El Salvador Expels Venezuelan Diplomats

  • Bukele's government recognizes the legitimacy of Venezuela's self-proclaimed interim president, opposition leader Juan Guaidó.
  • Since Bukele came to power, relations between San Salvador and Washington have tightened and the two countries have signed a migration agreement.
  • Caracas also gave Salvadorian diplomats 48 hours to leave Venezuela.

El Salvador’s President, Nayib Bukele, has ordered that all Venezuelan diplomats appointed by President Nicolas Maduro must leave the country within two days. Bukele argues the decision is in line with the position of the current Salvadorian government, which does not recognize the legitimacy of Maduro’s regime.

Nayib Bukele is a Salvadoran politician and businessman who became the 46th and current President of El Salvador after winning the 2019 election. He became the first president since José Napoleón Duarte (1984–1989) to not have been elected as the candidate of one of the country’s two major political parties, the FMLN and ARENA.

Bukele stated that El Salvador had ordered the diplomatic staff from the regime of Nicolas Maduro to leave the country within 48 hours, in a statement posted on his Twitter account late Saturday. According to the text, the decision also follows a resolution adopted by El Salvador and 20 other member states of the Organization of American States (OAS) on August 28, condemning “the serious and systematic violations of human rights in Venezuela.”

The statement asserts that Bukele’s government recognizes the legitimacy of Venezuela’s self-proclaimed interim president, opposition leader Juan Guaidó, “until free elections are held in accordance with the Venezuelan constitution.” Bukele added, “in the near future, the Salvadoran government looks forward to receiving the credentials of Venezuela’s new diplomatic representation.” El Salvador “will always be in favor of democracy and defend of human rights,” Bukele said.

Bukele took office in June this year after being elected president of the country by the Great Alliance for National Unity, a party that defines itself as conservative and right-wing. Even before taking office, he said he intended to maintain a “distant” relationship with Caracas and to establish strong ties with the United States, which has repeatedly argued that Maduro is an illegitimate president of Venezuela and ought to be ousted from power.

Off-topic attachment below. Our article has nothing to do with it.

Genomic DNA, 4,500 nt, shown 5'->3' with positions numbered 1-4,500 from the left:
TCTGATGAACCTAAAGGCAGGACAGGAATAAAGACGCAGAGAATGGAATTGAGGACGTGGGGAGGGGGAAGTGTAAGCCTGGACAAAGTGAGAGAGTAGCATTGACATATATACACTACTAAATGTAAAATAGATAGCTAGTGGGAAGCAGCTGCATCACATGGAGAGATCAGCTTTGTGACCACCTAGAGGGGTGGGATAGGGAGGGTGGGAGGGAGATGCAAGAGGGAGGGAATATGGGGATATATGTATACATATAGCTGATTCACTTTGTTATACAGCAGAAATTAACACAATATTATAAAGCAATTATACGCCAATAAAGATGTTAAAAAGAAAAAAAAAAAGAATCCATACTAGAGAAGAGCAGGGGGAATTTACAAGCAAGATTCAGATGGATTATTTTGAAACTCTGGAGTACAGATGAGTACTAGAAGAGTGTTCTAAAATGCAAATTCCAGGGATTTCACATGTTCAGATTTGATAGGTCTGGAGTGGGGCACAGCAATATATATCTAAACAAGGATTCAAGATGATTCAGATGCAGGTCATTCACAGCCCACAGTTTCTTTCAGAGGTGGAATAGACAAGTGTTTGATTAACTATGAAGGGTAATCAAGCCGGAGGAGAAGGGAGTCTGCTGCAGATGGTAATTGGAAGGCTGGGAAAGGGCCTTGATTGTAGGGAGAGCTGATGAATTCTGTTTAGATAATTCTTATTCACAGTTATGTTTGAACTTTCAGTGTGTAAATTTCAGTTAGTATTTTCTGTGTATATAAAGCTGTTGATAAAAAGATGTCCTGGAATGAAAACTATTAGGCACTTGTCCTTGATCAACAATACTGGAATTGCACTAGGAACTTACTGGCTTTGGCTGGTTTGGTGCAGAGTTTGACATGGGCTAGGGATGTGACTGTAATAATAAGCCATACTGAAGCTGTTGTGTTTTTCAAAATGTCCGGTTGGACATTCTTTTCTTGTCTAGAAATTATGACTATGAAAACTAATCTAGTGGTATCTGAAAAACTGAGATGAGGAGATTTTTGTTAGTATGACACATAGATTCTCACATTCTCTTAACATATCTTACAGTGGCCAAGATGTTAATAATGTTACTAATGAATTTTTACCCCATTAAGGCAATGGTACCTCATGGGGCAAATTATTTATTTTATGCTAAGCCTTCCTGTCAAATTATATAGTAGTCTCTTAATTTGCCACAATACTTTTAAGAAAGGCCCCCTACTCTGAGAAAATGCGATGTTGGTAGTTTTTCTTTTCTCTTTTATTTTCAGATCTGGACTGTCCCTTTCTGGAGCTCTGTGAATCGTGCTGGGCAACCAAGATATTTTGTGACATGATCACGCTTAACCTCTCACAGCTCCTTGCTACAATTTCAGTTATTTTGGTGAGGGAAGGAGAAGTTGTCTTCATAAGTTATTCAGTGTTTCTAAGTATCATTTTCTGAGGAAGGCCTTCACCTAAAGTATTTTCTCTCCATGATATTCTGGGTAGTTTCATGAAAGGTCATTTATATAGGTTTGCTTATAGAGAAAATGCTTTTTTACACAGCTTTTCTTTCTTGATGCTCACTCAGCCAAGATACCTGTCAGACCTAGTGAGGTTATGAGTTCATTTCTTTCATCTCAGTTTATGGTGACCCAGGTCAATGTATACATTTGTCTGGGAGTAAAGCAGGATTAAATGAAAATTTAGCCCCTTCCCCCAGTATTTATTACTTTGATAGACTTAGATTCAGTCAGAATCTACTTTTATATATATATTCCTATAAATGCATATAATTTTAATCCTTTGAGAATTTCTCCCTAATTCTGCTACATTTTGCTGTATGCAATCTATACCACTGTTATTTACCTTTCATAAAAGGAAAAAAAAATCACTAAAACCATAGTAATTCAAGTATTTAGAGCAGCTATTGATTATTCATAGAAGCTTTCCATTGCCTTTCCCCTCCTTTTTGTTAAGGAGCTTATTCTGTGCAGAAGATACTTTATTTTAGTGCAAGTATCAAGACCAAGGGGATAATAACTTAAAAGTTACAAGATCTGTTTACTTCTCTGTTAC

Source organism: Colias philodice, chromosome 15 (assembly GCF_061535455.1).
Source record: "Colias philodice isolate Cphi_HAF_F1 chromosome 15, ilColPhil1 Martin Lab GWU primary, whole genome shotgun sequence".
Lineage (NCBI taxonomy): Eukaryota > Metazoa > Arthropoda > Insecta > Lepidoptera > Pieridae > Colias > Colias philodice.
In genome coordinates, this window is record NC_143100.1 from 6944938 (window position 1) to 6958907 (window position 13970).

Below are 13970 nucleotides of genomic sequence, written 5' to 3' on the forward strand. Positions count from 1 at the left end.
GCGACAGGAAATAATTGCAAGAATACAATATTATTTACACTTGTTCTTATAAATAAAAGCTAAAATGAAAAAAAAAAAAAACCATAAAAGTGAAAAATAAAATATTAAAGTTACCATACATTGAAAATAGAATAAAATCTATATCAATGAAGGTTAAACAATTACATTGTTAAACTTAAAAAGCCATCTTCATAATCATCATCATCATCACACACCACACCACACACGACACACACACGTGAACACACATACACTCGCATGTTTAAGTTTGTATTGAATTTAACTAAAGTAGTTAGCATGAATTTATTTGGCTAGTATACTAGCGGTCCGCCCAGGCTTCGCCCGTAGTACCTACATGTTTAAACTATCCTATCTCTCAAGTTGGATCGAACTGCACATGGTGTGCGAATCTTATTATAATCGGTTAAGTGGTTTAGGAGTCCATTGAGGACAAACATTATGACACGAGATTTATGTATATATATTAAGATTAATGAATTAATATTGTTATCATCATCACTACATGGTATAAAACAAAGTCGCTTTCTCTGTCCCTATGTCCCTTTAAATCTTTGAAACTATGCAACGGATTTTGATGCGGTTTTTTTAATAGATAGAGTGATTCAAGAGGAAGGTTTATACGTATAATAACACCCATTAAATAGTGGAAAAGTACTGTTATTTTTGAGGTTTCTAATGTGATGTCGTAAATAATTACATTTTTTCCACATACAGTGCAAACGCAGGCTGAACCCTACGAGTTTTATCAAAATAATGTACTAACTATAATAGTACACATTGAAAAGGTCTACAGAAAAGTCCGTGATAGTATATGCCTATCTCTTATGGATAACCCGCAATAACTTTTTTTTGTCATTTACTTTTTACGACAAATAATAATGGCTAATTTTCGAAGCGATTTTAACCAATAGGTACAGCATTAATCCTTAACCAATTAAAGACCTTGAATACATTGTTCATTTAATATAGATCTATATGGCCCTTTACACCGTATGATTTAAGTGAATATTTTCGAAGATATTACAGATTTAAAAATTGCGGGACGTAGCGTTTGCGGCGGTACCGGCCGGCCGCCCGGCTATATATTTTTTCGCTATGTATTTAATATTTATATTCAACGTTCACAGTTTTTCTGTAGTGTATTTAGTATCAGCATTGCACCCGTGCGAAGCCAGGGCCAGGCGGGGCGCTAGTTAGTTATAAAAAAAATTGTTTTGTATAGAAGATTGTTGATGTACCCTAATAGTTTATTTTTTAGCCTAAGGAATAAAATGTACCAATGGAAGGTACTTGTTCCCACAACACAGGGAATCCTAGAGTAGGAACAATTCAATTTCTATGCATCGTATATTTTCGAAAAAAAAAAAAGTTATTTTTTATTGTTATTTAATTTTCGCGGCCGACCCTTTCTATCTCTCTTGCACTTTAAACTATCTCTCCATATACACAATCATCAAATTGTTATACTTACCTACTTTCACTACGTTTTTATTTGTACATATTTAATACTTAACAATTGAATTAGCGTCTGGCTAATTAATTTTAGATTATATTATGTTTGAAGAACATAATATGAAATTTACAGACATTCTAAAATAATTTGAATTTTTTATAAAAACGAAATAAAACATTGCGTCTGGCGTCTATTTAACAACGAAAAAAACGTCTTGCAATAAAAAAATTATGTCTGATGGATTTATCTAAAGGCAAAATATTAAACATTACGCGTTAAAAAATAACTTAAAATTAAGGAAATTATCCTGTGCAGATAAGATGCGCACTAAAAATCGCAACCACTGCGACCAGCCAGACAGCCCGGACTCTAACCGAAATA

US Ambassador to San Salvador, Ronald Johnson, was quick to welcome the decision of the Salvadoran government. “We applaud the government of President Nayib Bukele for ensuring that El Salvador is on the right side of history, recognizing Juan Guaidó as interim president of Venezuela,” the diplomat wrote in a Twitter message. Johnson further stated that “the Venezuelan people have the right to elect a president and government who work for the welfare of their people, rather than serving personal interests.”

Juan Guaidó is a Venezuelan politician, and currently serves as the President of the National Assembly of Venezuela since 5 January, 2019. On January 23, 2019, Guaido and the National Assembly declared he was acting President of Venezuela, receiving recognition of legitimacy by almost 60 governments worldwide.

Since Bukele came to power, relations between San Salvador and Washington have tightened and the two countries have signed a migration agreement. Last week, the US government also announced the extension, for another year, of temporary protections for thousands of Salvadoran citizens living in the country.

Bukele, on the other hand, has been strongly criticized for his position on Venezuela by the leftist Farabundo Martí National Liberation Party (FMLN), which ruled the country between 2009 and 2019. The FMLN maintained a close relationship with Maduro, particularly under the government of former president Salvador Sánchez Cerén (2014-2019).

More than 50 countries, including the United States and Brazil, have refused to recognize Maduro and have recognized Guaidó, who is head of the Venezuelan parliament, as the country’s interim president. However, in a quick rejoinder, the  Ministry of Foreign Affairs of Venezuela also released a statement on Sunday in which it declared each of the Salvadoran diplomatic staff in Caracas unwanted persons and equally accorded them 48 hours to vacate the country.

Maduro’s government, aside from being termed illegitimate, is equally accused of unjustified arrests and torture of opponents as it struggles to hold on to power amid its ailing economy. The Maduro-led administration however still enjoys full support from China and Russia.

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Vincent Ferdinand

News reporting is my thing. My view of what is happening in our world is colored by my love of history and how the past influences events taking place in the present time.  I like reading politics and writing articles. It was said by Geoffrey C. Ward, "Journalism is merely history's first draft." Everyone who writes about what is happening today is indeed, writing a small part of our history.

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